When A Place to Call Home was axed by Channel 7 last year, there was a public outcry – especially among Starts at 60 readers. Thousands of you told us the show was the best thing on television, and a petition with more than 7000 signatures begged the network not to give up on your favourite show.
Thankfully, the program was spared – in a surprising agreement between Channel 7 and Foxtel, the show has moved to a new home with a guarantee that it will remain as captivating, detailed and realistic as ever.
Starts at 60 sat down with Australian icon and star of the show, Noni Hazlehurst and asked her, how does it feel knowing that people power saved A Place to Call Home?
“I’m just delighted that people have learnt that they have power, because one of the issues that we all face is that we feel powerless – recent government shenanigans have made us all think, ‘Well, what’s the point? We can’t achieve anything as individuals.’ But a crowd is just a group of individuals who got together.”
“We now have five and a half thousand members of the Save A Place To Call Home Group and we’ve got members in Israel and Germany and Canada and England, it’s just lovely. People can change things. Do we think the big supermarkets would have put organic fruit and veggies in if there hadn’t been consumer demand?”
Noni says she is very happy at her new “home” and is grateful to the pay-TV network for taking the show on. For someone whose career in the media has spanned four decades, the changing face of television is a blessing – and a curse.
“On one level, it’s never been easier to create a show – you can shoot it on a phone – and that’s brilliant for creative people; they’re not at the mercy of the boys’ club who are usually the powers that be,” says Noni.
“But I think quality drama is always going to face an uphill battle in this country.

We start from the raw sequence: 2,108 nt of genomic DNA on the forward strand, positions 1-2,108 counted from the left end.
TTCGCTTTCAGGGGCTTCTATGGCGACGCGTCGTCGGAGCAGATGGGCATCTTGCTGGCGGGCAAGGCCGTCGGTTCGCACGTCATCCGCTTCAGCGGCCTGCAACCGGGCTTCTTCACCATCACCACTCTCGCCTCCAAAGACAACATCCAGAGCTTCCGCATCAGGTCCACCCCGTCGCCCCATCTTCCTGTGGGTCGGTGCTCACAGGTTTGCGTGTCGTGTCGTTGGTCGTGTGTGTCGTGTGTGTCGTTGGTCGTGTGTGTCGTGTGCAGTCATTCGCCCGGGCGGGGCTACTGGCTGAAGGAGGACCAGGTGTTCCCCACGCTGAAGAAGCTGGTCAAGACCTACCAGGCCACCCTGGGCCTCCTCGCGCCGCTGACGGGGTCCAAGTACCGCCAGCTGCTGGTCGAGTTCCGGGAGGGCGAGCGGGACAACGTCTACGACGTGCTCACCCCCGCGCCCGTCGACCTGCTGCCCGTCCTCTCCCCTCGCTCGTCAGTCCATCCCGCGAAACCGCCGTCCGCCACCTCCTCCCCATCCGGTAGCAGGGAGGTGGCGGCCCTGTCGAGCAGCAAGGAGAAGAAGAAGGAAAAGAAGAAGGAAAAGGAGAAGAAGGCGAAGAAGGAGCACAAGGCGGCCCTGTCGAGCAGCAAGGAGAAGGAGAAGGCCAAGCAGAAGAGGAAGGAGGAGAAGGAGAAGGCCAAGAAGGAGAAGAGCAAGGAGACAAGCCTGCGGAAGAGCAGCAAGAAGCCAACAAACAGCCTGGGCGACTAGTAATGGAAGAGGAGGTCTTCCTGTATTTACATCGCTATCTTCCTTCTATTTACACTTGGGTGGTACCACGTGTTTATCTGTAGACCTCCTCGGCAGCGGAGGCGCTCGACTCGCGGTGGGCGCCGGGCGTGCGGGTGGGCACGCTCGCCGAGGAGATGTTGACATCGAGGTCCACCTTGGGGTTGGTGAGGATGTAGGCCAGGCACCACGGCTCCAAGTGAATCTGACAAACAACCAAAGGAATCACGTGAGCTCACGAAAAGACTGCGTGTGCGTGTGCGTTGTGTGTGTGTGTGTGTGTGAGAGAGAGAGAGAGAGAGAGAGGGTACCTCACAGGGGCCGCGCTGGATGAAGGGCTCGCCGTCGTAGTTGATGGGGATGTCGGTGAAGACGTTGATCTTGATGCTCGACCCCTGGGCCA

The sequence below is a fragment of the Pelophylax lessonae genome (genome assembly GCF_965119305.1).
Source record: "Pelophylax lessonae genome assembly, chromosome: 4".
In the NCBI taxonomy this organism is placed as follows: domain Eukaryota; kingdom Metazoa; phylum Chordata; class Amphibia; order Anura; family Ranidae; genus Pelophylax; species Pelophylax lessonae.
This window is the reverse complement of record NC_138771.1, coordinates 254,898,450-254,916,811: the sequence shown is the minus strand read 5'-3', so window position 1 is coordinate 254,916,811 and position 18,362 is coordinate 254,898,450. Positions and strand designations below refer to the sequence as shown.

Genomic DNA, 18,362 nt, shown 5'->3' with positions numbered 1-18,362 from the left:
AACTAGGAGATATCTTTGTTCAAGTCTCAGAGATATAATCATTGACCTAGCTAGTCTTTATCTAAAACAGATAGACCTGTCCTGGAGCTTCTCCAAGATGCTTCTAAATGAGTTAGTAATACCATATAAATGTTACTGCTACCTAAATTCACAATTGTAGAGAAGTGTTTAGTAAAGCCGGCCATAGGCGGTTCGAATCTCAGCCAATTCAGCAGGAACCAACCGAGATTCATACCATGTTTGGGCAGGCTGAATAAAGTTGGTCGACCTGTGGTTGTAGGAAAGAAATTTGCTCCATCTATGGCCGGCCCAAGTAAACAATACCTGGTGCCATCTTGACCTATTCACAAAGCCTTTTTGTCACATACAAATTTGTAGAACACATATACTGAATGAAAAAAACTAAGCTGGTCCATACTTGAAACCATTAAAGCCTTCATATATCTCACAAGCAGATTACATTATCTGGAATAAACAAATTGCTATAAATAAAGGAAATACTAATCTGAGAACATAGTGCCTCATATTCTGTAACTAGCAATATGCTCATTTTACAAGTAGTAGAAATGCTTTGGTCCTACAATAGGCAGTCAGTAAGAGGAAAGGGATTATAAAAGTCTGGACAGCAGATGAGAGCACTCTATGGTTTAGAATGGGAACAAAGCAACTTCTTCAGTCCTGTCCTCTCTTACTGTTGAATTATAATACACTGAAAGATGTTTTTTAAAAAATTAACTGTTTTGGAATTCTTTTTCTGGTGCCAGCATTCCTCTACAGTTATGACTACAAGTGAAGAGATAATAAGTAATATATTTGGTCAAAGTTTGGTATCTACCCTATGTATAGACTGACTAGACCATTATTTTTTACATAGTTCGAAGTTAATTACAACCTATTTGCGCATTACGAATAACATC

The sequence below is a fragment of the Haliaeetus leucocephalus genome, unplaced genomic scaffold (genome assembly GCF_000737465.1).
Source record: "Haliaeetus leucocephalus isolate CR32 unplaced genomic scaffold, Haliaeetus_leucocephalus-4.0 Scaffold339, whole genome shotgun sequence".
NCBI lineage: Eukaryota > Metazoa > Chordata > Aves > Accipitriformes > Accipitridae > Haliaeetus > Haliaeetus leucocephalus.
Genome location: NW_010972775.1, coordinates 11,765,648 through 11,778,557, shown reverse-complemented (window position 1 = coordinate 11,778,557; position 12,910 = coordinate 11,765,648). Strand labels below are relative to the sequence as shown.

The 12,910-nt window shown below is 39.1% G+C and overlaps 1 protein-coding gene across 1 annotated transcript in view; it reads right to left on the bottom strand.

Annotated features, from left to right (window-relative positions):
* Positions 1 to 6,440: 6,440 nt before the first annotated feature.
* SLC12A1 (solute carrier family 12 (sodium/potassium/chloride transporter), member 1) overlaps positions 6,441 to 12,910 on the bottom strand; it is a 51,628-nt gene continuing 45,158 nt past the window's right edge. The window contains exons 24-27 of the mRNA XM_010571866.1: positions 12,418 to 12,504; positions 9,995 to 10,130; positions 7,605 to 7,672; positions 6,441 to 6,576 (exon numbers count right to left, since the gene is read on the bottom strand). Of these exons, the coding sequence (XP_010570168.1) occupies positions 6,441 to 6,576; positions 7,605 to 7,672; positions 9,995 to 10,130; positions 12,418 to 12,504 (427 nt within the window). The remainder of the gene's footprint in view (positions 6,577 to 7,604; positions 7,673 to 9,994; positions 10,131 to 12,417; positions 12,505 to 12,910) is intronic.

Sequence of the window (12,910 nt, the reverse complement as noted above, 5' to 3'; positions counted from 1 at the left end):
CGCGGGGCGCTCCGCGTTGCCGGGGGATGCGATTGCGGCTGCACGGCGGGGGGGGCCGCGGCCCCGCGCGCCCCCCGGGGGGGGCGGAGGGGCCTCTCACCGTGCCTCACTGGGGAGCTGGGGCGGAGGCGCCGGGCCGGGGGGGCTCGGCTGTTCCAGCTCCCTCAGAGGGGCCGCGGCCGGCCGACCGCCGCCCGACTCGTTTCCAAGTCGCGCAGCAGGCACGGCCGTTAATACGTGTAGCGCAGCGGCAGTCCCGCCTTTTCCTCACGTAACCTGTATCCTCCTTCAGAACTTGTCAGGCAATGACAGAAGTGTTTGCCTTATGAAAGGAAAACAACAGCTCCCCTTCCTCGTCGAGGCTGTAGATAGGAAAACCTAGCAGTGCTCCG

“What I think is really sad is that, rather than show the best performers in the world by choice, the networks show the wannabes. So our kids are watching not-great talent –not-great singers, actors and dancers – but people who think they can do it. We used to watch shows and think, ‘Wow, I wish I could do that’, now [our kids] watch shows and think ‘oh, I can do that’ .
“There’s a dilution of quality and people just aren’t being exposed to the best, so I think it’s wonderful that Foxtel wants to nurture quality drama because there’s going to be less of it as more is spent on sport.”
Noni also believes that women are not represented and that television tends to be a very “blokey culture”.
“Given that women are more than half the population, we need to have more reflection of that – certainly in society, but also on our screens. I think we need to vote with our feet and with our remotes and say we’re not interested in what they’re giving us. Sometimes I think the networks would put the test pattern to air in between ads if they thought they’d get away with it.”
In order to keep the show going, an alternate ending of the second series was shot, and this sets the scene for series three. Noni’s iron-willed character Elizabeth Bligh has decided to leave Ash Park and set out on her own and she finding it more difficult than anticipated.
See our interview with Noni as she explains why she loves playing Elizabeth, how she relates to her and how A Place To Call Home has brought multiple generations of viewers together.
A Place to Call Home season three will premiere on Sunday, September 27 at 8:30pm EST on Foxtel’s SoHo channel.
What do you love most about A Place to Call Home?
This is the first of two interviews with Noni Hazlehurst: tune in on Sunday as she shares her thoughts on life at 60.